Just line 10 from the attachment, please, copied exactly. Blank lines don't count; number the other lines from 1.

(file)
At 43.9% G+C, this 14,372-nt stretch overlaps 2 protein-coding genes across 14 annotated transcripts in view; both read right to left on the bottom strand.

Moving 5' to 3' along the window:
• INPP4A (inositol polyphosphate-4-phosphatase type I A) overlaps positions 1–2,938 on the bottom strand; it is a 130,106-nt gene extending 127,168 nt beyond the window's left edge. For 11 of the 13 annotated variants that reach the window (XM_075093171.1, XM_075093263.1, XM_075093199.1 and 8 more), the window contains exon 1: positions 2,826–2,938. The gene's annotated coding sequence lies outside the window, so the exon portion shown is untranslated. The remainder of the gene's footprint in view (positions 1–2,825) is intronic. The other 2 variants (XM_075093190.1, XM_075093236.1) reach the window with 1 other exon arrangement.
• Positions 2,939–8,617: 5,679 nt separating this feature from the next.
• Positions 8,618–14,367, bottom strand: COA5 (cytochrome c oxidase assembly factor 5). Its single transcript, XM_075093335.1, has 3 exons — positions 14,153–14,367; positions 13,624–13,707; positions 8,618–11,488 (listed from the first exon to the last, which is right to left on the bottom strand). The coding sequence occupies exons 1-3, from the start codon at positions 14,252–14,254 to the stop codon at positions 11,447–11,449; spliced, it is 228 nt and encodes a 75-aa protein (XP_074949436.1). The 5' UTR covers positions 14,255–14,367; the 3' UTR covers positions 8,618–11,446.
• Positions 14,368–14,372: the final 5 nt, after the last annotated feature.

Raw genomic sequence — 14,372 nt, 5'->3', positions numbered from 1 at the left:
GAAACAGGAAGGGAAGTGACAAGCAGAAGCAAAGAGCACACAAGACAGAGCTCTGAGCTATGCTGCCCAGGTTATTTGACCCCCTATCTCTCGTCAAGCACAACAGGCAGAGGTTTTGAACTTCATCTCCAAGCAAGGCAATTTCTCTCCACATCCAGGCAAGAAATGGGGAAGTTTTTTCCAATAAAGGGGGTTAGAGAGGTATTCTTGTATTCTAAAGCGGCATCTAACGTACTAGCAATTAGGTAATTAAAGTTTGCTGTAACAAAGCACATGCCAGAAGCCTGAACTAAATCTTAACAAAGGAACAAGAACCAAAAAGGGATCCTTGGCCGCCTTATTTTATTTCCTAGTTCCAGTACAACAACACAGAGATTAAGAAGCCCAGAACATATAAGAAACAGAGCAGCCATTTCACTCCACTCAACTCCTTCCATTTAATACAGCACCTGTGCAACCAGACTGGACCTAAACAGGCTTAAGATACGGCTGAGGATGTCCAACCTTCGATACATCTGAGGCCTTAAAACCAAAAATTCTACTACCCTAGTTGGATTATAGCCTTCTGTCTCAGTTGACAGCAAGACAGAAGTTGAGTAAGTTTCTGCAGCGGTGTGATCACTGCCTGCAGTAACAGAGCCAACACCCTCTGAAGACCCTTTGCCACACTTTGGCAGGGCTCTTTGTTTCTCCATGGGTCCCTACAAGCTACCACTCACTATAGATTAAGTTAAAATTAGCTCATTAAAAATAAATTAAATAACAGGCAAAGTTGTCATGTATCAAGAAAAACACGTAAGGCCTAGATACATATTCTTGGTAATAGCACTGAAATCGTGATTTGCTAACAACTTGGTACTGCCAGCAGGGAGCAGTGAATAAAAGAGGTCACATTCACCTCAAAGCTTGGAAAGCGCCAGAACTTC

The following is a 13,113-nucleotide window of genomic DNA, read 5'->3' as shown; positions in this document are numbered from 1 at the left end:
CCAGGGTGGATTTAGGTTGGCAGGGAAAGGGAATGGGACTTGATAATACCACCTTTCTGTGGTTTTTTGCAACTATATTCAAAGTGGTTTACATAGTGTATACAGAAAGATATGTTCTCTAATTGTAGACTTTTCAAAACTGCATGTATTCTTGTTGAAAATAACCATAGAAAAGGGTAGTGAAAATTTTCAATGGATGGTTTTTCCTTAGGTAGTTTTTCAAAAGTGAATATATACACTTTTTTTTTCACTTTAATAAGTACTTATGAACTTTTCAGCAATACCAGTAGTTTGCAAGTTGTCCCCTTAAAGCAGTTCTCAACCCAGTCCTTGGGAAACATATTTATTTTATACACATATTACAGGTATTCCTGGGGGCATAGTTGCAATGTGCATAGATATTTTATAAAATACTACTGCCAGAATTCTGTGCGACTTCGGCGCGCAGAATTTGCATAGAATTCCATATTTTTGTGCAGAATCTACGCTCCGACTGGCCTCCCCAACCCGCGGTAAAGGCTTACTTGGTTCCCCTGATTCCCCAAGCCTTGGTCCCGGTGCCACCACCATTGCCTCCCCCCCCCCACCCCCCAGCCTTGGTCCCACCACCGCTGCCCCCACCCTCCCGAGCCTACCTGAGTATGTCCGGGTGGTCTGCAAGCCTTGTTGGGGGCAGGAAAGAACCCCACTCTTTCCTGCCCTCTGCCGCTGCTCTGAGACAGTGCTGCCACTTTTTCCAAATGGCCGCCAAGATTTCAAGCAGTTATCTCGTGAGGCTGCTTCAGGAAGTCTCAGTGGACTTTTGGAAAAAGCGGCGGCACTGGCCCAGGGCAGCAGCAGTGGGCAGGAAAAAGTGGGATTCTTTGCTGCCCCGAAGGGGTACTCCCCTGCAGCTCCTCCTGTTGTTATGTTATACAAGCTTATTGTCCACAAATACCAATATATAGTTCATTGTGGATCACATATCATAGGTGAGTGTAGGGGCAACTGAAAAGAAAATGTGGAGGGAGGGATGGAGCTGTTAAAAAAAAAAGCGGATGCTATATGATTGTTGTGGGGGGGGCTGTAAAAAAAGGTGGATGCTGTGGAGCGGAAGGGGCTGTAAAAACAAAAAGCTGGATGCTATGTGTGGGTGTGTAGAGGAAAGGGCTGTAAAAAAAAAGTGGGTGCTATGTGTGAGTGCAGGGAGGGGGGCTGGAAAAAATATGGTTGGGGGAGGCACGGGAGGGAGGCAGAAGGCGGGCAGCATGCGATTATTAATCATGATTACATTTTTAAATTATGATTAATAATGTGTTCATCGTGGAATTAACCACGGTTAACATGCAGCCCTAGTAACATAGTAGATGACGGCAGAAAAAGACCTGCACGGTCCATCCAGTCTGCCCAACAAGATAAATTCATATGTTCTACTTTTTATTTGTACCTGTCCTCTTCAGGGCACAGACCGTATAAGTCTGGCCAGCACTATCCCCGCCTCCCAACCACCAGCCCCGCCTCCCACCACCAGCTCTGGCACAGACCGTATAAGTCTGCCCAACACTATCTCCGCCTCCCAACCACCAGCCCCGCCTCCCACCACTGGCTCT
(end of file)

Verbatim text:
CCAGGGTGGATTTAGGTTGGCAGGGAAAGGGAATGGGACTTGATAATACCACCTTTCTGTGGTTTTTTGCAACTATATTCAAAGTGGTTTACATAGTGTATACAGAAAGATATGTTCTCTAATTGTAGACTTTTCAAAACTGCATGTATTCTTGTTGAAAATAACCATAGAAAAGGGTAGTGAAAATTTTCAATGGATGGTTTTTCCTTAGGTAGTTTTTCAAAAGTGAATATATACACTTTTTTTTTCACTTTAATAAGTACTTATGAACTTTTCAGCAATACCAGTAGTTTGCAAGTTGTCCCCTTAAAGCAGTTCTCAACCCAGTCCTTGGGAAACATATTTATTTTATACACATATTACAGGTATTCCTGGGGGCATAGTTGCAATGTGCATAGATATTTTATAAAATACTACTGCCAGAATTCTGTGCGACTTCGGCGCGCAGAATTTGCATAGAATTCCATATTTTTGTGCAGAATCTACGCTCCGACTGGCCTCCCCAACCCGCGGTAAAGGCTTACTTGGTTCCCCTGATTCCCCAAGCCTTGGTCCCGGTGCCACCACCATTGCCTCCCCCCCCCCACCCCCCAGCCTTGGTCCCACCACCGCTGCCCCCACCCTCCCGAGCCTACCTGAGTATGTCCGGGTGGTCTGCAAGCCTTGTTGGGGGCAGGAAAGAACCCCACTCTTTCCTGCCCTCTGCCGCTGCTCTGAGACAGTGCTGCCACTTTTTCCAAATGGCCGCCAAGATTTCAAGCAGTTATCTCGTGAGGCTGCTTCAGGAAGTCTCAGTGGACTTTTGGAAAAAGCGGCGGCACTGGCCCAGGGCAGCAGCAGTGGGCAGGAAAAAGTGGGATTCTTTGCTGCCCCGAAGGGGTACTCCCCTGCAGCTCCTCCTGTTGTTATGTTATACAAGCTTATTGTCCACAAATACCAATATATAGTTCATTGTGGATCACATATCATAGGTGAGTGTAGGGGCAACTGAAAAGAAAATGTGGAGGGAGGGATGGAGCTGTTAAAAAAAAAAGCGGATGCTATATGATTGTTGTGGGGGGGGCTGTAAAAAAAGGTGGATGCTGTGGAGCGGAAGGGGCTGTAAAAACAAAAAGCTGGATGCTATGTGTGGGTGTGTAGAGGAAAGGGCTGTAAAAAAAAAGTGGGTGCTATGTGTGAGTGCAGGGAGGGGGGCTGGAAAAAATATGGTTGGGGGAGGCACGGGAGGGAGGCAGAAGGCGGGCAGCATGCGATTATTAATCATGATTACATTTTTAAATTATGATTAATAATGTGTTCATCGTGGAATTAACCACGGTTAACATGCAGCCCTAGTAACATAGTAGATGACGGCAGAAAAAGACCTGCACGGTCCATCCAGTCTGCCCAACAAGATAAATTCATATGTTCTACTTTTTATTTGTACCTGTCCTCTTCAGGGCACAGACCGTATAAGTCTGGCCAGCACTATCCCCGCCTCCCAACCACCAGCCCCGCCTCCCACCACCAGCTCTGGCACAGACCGTATAAGTCTGCCCAACACTATCTCCGCCTCCCAACCACCAGCCCCGCCTCCCACCACTGGCTCT